Maelstrom is a relatively simple tool. But it is a result of complex and perhaps controversial changes in our thinking about the troubleshooting process. What we want is not necessarily what we need. It would be nice if we could predefine the script that accomplishes troubleshooting, by implementing a decision tree as a script. This does not work. It would be nice if we could predefine precedences between troubleshooting tasks. We cannot. It would be nice if the result of scripting was a description of the problem that was solved. As we often do not know the causes of problems when solving them as human troubleshooters, this is an idle dream.
The lesson of Maelstrom is that there are things we can do to automate troubleshooting without running into these roadblocks. We can employ convergence as a replacement for causal theory. We can concentrate on effects, and base the modularity of our automation upon consistency and agreement upon the effects we wish to achieve, and reliable reporting of effects, rather than agreement upon software interfaces or platforms. We can compensate for lack of agreement by sequencing.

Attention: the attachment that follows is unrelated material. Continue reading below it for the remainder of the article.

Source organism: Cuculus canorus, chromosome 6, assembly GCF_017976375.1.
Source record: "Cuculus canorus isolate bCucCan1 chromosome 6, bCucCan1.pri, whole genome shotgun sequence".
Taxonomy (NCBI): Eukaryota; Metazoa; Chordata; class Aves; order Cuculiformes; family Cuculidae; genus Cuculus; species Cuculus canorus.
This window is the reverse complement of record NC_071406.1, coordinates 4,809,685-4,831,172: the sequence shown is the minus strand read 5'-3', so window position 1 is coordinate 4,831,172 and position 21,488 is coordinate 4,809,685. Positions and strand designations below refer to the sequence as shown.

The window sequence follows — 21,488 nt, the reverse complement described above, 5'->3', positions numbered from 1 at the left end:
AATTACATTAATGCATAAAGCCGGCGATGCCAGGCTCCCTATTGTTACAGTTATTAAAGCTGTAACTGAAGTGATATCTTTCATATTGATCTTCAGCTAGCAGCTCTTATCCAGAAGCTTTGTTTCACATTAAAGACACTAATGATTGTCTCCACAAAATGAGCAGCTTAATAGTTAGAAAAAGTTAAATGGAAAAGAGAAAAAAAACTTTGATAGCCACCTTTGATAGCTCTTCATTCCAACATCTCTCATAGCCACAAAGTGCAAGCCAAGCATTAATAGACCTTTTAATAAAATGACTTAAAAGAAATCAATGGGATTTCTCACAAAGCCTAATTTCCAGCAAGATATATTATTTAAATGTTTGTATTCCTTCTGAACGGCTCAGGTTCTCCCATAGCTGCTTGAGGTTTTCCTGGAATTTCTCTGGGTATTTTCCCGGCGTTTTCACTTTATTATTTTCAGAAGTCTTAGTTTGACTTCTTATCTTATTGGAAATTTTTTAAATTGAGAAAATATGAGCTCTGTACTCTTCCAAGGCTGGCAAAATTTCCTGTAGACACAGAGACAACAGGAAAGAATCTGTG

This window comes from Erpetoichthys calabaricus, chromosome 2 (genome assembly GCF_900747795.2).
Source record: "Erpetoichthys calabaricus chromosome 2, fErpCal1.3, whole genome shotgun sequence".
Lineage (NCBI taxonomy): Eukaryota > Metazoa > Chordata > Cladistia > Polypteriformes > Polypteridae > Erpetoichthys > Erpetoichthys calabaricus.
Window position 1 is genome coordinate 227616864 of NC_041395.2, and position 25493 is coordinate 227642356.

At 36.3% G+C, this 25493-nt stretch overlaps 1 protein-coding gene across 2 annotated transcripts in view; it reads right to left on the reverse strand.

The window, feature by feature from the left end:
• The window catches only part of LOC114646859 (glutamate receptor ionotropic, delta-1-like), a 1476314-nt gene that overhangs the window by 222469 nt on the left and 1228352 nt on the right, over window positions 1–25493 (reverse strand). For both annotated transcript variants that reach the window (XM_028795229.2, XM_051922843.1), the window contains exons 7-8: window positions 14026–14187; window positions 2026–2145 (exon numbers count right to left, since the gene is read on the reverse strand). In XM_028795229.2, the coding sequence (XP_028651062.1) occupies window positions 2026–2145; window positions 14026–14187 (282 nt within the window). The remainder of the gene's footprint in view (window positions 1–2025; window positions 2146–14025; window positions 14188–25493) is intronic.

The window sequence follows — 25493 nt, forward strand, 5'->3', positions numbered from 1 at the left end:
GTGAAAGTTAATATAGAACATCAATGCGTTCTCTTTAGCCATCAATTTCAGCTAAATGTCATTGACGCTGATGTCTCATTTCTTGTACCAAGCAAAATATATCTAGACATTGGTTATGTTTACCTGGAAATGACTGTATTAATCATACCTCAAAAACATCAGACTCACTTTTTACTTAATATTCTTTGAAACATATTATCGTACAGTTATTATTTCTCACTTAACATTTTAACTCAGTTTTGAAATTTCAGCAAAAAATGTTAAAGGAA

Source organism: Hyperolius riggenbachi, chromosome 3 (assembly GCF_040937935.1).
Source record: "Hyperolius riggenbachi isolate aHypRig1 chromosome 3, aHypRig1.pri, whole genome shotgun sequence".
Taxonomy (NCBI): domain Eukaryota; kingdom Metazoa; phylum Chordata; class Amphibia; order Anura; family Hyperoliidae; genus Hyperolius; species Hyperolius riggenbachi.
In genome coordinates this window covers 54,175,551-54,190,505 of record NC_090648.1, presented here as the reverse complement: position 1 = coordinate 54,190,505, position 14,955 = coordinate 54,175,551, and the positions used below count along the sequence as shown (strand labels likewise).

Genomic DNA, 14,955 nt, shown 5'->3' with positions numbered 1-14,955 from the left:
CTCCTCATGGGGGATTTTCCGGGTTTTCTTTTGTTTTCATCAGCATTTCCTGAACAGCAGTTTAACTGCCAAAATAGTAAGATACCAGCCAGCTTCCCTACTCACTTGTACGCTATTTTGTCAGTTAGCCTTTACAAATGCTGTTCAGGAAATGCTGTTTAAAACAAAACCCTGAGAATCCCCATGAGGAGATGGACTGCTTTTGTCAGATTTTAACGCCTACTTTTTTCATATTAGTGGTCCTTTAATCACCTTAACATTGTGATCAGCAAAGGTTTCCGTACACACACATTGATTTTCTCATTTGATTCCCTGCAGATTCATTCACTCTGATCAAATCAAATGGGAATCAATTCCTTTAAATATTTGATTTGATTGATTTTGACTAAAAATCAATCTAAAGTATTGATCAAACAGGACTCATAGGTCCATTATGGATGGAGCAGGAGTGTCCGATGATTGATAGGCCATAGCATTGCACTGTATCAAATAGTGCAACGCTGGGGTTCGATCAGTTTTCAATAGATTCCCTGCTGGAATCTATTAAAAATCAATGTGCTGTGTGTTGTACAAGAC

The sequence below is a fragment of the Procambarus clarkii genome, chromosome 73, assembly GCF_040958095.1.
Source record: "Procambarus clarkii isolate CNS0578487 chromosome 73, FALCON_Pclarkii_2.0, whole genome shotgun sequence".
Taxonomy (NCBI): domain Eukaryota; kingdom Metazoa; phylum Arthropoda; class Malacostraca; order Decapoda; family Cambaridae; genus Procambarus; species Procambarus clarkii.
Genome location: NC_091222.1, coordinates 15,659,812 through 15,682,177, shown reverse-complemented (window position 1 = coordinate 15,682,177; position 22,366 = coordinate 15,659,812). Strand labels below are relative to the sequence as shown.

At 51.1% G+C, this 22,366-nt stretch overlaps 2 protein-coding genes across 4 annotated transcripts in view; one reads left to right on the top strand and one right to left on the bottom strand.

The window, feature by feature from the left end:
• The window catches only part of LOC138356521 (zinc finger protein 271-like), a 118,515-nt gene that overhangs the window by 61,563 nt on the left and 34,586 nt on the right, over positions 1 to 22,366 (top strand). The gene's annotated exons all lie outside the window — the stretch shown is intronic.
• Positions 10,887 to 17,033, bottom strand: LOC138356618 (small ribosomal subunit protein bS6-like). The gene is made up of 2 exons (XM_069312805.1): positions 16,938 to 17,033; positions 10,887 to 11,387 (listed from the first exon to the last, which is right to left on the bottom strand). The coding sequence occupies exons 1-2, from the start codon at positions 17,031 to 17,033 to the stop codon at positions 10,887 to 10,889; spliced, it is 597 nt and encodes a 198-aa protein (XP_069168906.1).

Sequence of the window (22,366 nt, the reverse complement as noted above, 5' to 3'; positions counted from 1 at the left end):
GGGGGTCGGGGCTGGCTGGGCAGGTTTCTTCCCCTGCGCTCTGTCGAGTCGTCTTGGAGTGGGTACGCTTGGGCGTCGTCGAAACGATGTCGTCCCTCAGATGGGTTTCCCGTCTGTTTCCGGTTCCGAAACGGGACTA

But taking these steps also requires casting aside some commonly held values. We must remember that machine labor is cheap while staff labor is expensive, so that an inefficient machine process is sometimes preferable to an efficient one performed by a human. In utilizing machine labor, however, it is important to keep the automated process understandable and repeatable by a human, so that it can be verified, validated, and improved. Maelstrom does not use the most efficient strategy, but the most understandable one.
Research is itself a convergent process, so it is not surprising that many others have faced the same problems in other areas and come to some of the same conclusions. The need to limit ourselves to cases that are observable is echoed in current work on testing of distributed software systems[6,11]. Safety (freedom from undesirable states) and liveness (freedom from deadlocks) are goals of both software engineering and system administration. Safety and liveness are difficult to assure, even when one has a complete model of what proper operation should be - something a network administrator often lacks.
It is often claimed that learning to be a painter is not so much learning to paint as it is learning to see. Here we have the same effect; we need to learn to trust our senses rather than our theories, our results more than our models. Only then can we sort out the maelstrom that is troubleshooting, and can truly know that we can ``paint what we see.''